I finished dressing and planned my day but try as I might, could not think of what I’d do. My spirits dipped, and I felt like crying again. Just as my eyes clouded over, I felt something amiss in the cell; I became instantly alert. The mattress had moved, for sure, and there was a something on the blanket, covered up by dark piece of clothing, a shawl perhaps? My heartbeat lurched and accelerated. At this frequency of assaults to my heart, I was sure I would have a cardiac attack soon. Was it the rats hiding under the cover? But the mound was huge; the rats I saw earlier were not so big. Cautiously, very, very guarded, I inched toward the blanket. The hidden thing, whatever it was, did not move. It couldn’t be the rats and two rats don’t think alike. My heartbeat steadied and in one quick movement, I tugged at the heap and jumped back, just in case, scattering the contents.
It was a gift basket! I stared at it, my mouth dry, not able to grasp what was happening. I looked around wildly, expecting to see Muchia or Shanta, or both, ready to pounce on me for falling into their trap. But there was only me in the cell. And the rats, somewhere, perhaps. I peered at the scattered contents and stared at them unbelievably. There was a clean white shirt, folded, two thin Cadbury chocolate bars, two packets of potato chips, an apple and three brand new comics that I loved to read so much; I almost jumped in joy. Perplexed, I wrenched my brains, trying to figure out where this bounty had come from. Surely not from God, who had finally woken up and decided to have pity on me? I looked up to the heavens and nearly jumped out of my skin. There was Faheem, and someone else I did not recognize peering down at me, waving feverishly. They had somehow lifted the cover off the opening of the roof that had been cut out to allow light and air. Faheem had a finger to his lips, cautioning for me to be quiet. He indicated a swinging receding rope with a tail hook to show me how the gifts had been delivered. Then he made an unmistakable gesture of a pretty woman teacher that I immediately caught on as Sangeeta Madam; she was the donor. He then indicated he would return tomorrow and they both disappeared.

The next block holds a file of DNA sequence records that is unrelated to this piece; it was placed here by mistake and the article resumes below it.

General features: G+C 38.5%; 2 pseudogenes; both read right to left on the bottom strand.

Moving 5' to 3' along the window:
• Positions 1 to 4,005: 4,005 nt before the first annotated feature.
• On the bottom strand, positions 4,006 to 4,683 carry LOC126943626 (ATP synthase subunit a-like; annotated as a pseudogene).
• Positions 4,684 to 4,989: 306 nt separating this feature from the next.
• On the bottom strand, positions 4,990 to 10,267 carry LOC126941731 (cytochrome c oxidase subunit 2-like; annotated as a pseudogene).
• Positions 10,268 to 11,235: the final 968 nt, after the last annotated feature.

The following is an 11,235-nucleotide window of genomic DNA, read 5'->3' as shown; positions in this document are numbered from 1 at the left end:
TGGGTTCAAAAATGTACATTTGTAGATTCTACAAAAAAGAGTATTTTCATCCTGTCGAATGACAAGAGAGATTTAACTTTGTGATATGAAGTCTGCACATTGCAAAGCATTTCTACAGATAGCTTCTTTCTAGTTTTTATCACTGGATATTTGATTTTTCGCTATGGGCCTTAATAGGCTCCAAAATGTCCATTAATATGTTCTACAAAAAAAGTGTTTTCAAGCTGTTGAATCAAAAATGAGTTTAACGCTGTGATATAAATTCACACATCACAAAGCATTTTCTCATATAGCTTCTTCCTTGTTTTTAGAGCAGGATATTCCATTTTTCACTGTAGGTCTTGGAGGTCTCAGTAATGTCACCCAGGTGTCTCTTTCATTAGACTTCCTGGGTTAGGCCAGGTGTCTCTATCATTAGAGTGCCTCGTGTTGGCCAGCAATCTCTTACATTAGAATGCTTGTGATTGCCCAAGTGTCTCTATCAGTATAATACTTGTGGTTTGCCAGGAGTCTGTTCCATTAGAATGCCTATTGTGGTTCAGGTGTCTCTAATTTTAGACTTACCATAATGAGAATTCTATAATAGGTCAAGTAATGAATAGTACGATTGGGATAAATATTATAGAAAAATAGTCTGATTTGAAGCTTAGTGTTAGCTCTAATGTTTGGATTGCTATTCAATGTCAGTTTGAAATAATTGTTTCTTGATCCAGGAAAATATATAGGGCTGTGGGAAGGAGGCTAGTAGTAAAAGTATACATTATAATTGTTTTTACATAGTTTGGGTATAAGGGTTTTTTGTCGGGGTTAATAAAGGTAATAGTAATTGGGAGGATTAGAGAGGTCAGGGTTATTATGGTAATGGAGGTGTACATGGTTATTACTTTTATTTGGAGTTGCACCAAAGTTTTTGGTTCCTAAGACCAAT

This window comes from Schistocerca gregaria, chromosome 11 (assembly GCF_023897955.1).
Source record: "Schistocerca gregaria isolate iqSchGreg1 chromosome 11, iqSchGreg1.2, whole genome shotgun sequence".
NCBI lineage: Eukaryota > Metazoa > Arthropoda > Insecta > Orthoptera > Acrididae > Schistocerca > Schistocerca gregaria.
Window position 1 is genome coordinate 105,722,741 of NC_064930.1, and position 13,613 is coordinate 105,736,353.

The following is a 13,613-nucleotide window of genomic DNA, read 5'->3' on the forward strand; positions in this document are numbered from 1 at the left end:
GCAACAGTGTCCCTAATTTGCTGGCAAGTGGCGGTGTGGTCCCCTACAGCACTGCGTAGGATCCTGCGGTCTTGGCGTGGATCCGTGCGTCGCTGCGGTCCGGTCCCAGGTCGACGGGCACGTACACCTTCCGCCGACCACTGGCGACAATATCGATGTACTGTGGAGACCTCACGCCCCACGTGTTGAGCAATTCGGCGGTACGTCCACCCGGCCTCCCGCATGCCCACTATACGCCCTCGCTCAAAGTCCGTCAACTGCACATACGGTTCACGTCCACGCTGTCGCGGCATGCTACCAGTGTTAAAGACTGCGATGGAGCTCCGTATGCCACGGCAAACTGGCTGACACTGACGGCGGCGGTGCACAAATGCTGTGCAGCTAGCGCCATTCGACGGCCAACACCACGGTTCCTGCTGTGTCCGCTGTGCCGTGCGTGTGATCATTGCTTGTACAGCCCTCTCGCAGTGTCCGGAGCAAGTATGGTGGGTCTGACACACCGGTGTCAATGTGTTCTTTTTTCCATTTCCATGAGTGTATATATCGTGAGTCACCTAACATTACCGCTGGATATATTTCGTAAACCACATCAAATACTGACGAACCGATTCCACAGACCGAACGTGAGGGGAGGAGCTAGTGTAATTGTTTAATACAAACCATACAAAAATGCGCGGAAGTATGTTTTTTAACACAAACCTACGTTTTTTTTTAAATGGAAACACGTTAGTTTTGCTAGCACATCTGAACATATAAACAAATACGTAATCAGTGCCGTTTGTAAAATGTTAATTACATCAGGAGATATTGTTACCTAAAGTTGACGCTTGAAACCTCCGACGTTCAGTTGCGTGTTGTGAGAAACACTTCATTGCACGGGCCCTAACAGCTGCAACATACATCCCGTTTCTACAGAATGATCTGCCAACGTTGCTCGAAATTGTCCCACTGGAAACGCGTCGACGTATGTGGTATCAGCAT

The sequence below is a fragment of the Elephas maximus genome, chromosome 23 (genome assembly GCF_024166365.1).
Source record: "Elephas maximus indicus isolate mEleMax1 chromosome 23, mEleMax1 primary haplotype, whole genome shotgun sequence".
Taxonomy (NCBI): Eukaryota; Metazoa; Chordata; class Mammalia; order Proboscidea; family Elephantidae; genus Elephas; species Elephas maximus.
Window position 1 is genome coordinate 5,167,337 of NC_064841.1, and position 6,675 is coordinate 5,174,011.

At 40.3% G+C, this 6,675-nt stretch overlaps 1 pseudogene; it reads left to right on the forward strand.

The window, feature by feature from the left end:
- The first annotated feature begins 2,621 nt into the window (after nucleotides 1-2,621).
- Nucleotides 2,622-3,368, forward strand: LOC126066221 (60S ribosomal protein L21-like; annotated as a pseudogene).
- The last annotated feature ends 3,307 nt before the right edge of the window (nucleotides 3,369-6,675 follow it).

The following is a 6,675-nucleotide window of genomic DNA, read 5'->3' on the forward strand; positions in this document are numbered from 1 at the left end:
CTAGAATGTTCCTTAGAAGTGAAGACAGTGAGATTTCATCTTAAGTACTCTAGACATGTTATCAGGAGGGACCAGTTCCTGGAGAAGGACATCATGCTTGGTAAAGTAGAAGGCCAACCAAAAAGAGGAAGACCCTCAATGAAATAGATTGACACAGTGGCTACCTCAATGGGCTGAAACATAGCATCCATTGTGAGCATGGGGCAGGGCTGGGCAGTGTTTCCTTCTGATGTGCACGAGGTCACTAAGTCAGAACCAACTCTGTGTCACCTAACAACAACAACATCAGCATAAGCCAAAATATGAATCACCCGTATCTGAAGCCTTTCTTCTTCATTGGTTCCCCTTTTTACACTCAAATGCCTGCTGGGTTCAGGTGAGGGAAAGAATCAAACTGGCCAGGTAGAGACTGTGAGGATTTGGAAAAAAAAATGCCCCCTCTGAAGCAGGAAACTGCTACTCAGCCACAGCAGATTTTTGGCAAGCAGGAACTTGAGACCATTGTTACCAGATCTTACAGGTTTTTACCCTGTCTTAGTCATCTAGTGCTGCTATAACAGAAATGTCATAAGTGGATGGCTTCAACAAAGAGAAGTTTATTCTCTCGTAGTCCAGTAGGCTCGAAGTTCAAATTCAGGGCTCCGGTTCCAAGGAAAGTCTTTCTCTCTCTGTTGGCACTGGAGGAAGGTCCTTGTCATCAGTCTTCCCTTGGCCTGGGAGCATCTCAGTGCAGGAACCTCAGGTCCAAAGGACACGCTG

‘Eat shit!’ I cried, hopping up and down, still looking at the heavens and deliriously happy. ‘Eat shit, shit, shit! Eat shit Muchia, eat shit. Shit Shanta, eat shit. Shit, shit, shit…’
I turned around and faced Shanta, who was staring at me, his mouth gaping open, in as much shock and astonishment as me.
BOOK TWO – Ayesha el Bardaawi
I was born at the Dubai Rasheed Hospital on Monday, October 20, 1980 at 2:00 PM, via a Cesarean vertical cut through my Umi’s belly. The hospital, named after the then Ruler of Dubai, was the most modern hospital in the city, built by funds donated by the man himself. My mother, Basma, was admitted to the wing reserved for the Royal family, where she half-heartedly attempted to push me out of her womb after much coaxing from the attending Pakistani lady doctor and a bunch of Asian and Arab nurses. At first surprised, then exhausted, and then livid from all the pain and pushing, she fell back on the pillows and screamed at the doctor to get rid of me from her womb that very instant, or else she would make the doctor’s and her progeny’s lives living hell until the Day of Judgment, and past that time as well. Harassed and scared silly, the doctor spot-opted for a Cesarean delivery, although the situation did not technically qualify for the procedure.
I came out hollering and protesting; Umi did not feel any pain. She did not even know I was out. She fell into an induced deep sleep, snoring the ward down. The head nurse cleaned me up and wrapped me in a tight bundle before feeding me tepid Nido milk. When Umi did come to, she claimed she felt groggy and was in pain, and did not care to see or hold me. The senior nurse, more out of habit than love, hugged me and made sure I was comfortable. When Umi refused to breastfeed me the next day, the nurse felt vexed but said nothing. She was, however, deeply perplexed. Most mothers she cared for couldn’t wait to cuddle and breastfeed their firstborns. Much later, when a Keralite nurse timidly shook my mother awake and urged her to feed me, the nurse got an earful of insults and profanity in Arabic. Then, Basma promptly fell asleep again. I was fed Nido milk powder mixed in warm water again, cuddled and pacified to sleep by a different nurse, an Egyptian this time.